Rwandan President Paul Kagame is another one of our 2016 winners. Despite international pressure not to seek a third term, President Kagame is staying the course. The international community is bold in its declarations against the embattled President, ignoring the circumstances that brought Paul Kagame and his government to power following the genocide in 1994. It is easy for the international community to look at Rwanda today and prescribe notions of Western political theory and the neoliberal paradigm of development on this small nation of less than twelve million people. In 1994, however, the international community turned its head away from the deadly onslaught of machetes that brutally took the lives of over 800 thousand people unlucky to be identified as Tutsis and moderate Hutus. Rwandans must-re-live the horrors every time the West promotes of the views of the genocide perpetrators over airwaves that include the venerable BBC. Let the Rwandans decide who will lead them further into the era of peace and prosperity begun by President Paul Kagame. Long live President Kagame!

Our Losers are Salva Kiir and Riek Machar, Burundian President Pierre Nkurunziza and the EU Member Ana Gomes (Portugal)

It is impossible to express the utter contempt Strathink’s editorial team holds for South Sudan’s President Salva Kiir and his partner in crime against humanity, Riek Machar. The sheer transparency and audacity of their struggle to achieve power in the face of the growing desperation of the people of South Sudan is mind-blowing. The egos of the two men who hold the fate of the South Sudanese people in their blood soaked hands are so outsized for human beings that there is no room for the IGAD mediators in even the largest ballroom of the Sheraton Hotel. It would be facile to offer any kind of potential solution to the chaos and mayhem created by two such despicable leaders. Shame. Shame. Shame.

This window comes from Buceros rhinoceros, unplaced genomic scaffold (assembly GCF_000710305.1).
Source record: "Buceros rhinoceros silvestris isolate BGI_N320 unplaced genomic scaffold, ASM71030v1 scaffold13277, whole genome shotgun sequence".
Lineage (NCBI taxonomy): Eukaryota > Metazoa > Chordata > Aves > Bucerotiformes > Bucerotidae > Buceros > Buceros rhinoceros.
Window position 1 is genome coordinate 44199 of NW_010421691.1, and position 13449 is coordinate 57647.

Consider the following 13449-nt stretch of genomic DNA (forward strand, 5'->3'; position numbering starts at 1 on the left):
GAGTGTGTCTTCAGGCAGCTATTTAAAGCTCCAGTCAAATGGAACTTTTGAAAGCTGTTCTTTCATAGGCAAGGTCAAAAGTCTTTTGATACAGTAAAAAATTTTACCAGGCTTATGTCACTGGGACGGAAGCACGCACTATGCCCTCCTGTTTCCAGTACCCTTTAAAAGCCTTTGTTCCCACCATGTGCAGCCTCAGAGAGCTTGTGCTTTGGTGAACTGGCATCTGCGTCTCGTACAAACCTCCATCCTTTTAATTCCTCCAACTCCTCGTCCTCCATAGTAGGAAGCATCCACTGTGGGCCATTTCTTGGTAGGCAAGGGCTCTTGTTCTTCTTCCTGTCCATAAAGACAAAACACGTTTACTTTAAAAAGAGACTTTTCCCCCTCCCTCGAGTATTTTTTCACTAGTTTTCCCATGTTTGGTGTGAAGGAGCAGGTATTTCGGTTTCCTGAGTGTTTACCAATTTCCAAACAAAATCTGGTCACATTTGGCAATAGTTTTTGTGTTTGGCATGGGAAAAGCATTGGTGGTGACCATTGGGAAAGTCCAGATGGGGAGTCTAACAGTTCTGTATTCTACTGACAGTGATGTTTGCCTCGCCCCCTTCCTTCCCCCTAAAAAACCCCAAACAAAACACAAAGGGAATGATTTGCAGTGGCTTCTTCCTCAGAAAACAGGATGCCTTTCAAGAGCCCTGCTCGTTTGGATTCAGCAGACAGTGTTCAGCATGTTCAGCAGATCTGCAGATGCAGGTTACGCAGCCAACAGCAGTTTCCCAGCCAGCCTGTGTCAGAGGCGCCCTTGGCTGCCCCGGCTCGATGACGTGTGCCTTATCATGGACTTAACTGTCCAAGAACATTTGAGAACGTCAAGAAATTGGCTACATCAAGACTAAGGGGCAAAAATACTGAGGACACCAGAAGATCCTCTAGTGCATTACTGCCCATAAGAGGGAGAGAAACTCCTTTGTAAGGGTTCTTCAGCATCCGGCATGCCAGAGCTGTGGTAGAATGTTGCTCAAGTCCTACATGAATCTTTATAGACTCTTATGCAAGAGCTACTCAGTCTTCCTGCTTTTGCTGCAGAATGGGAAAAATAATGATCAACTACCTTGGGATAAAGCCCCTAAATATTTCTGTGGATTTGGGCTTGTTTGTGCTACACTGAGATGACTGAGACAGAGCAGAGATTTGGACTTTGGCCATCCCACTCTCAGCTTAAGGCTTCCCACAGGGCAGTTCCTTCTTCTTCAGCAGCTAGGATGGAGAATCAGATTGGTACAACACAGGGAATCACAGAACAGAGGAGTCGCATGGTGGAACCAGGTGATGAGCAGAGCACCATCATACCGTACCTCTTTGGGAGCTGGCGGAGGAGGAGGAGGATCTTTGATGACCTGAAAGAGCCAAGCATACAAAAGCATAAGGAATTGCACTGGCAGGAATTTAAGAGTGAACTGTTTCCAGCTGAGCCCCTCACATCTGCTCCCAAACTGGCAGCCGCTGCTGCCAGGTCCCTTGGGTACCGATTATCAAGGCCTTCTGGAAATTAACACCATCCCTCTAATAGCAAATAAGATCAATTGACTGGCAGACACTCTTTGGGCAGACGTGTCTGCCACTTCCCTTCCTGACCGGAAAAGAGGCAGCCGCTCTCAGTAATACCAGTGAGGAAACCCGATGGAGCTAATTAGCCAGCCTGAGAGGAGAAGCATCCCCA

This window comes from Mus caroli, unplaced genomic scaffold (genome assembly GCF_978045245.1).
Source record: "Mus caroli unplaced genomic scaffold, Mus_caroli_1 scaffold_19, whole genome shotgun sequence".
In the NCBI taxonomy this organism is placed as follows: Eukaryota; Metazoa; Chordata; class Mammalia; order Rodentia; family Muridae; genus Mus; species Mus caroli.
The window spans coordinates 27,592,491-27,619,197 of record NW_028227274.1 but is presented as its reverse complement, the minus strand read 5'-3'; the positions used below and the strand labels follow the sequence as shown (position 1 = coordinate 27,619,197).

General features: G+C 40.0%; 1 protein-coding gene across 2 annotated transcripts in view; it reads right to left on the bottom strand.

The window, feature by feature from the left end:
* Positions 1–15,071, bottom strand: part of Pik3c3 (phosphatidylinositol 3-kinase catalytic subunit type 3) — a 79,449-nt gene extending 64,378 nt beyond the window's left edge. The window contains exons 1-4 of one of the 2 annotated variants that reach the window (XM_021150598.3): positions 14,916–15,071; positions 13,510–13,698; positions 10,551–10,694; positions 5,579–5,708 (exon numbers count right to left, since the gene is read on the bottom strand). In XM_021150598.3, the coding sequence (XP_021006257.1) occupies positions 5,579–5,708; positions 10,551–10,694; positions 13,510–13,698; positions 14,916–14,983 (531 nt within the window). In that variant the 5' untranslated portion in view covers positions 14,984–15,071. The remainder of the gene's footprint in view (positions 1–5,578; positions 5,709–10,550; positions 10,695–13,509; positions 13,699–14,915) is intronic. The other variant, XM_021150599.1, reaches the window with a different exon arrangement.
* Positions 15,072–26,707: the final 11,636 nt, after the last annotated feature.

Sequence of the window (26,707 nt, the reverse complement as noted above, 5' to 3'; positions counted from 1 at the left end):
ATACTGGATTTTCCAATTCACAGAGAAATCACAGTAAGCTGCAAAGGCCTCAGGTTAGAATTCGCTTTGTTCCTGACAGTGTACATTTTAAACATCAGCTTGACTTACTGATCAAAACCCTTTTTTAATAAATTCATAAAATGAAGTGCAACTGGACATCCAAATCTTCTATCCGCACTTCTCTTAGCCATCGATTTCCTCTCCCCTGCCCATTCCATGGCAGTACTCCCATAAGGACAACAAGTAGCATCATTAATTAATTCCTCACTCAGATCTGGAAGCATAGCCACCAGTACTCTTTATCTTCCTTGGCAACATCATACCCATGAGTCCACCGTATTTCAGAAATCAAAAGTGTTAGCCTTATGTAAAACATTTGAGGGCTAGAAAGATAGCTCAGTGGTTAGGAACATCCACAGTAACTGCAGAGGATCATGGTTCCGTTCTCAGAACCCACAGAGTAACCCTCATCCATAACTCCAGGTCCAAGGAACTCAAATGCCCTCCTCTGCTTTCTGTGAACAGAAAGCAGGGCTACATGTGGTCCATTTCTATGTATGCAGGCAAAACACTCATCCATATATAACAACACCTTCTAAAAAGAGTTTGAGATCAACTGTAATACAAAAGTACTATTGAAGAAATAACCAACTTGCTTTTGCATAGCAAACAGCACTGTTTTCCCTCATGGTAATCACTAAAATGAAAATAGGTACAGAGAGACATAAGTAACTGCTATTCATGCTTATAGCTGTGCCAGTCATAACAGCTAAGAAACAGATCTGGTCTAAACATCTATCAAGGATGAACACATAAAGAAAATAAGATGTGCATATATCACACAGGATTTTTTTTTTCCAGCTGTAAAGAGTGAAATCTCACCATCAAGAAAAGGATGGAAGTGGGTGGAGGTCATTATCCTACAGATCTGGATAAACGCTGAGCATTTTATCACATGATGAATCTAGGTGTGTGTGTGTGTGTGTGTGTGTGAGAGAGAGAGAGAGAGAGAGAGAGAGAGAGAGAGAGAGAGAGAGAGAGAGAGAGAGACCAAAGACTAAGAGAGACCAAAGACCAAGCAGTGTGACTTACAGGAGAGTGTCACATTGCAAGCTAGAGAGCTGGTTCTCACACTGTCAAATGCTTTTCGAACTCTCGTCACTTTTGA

While Rwanda looks towards the future with hope, Burundi is burdened by the past. Emboldened by the gun and the ghosts of ethnic conflict, Pierre Nkurunziza has opted out of peace and chose violence over the ballot. Burundi is caught yet again in a never-ending cycle of bloodletting based on the fragility of Burundi’s ethnic co-habitation. Like a creeping coup, the violence increases incrementally daily, weekly and monthly—raising the people’s tolerance little by little until it explodes in a cataclysm of death and destruction. Unlike Rwanda, the international community has not turned its head but watching it does not prevent it from spiraling out of control. Again, shame. Shame. Shame.

Who is Ana Gomes and why does she join our list of losers in 2015? Ana Gomes is the discredited member of the European Parliament who invited the self-proclaimed terrorist and leader of Ginbot 7, Berhanu Nega, to address the parliament on Ethiopia’s drought. Ms. Gomes, a member of the anti-terrorism committee of the parliament, disgraced herself and sullied the honor of her governing body by inviting such a person. Her attachment to the leader of Ginbot 7, based in Eritrea and vowing to use violence to overthrow the government in Ethiopia, is confusing given her position in the parliament. Shame. Shame. We only give Ms. Gomes two shames because, in the bigger picture of Ethiopia’s past, present and future, she is irrelevant.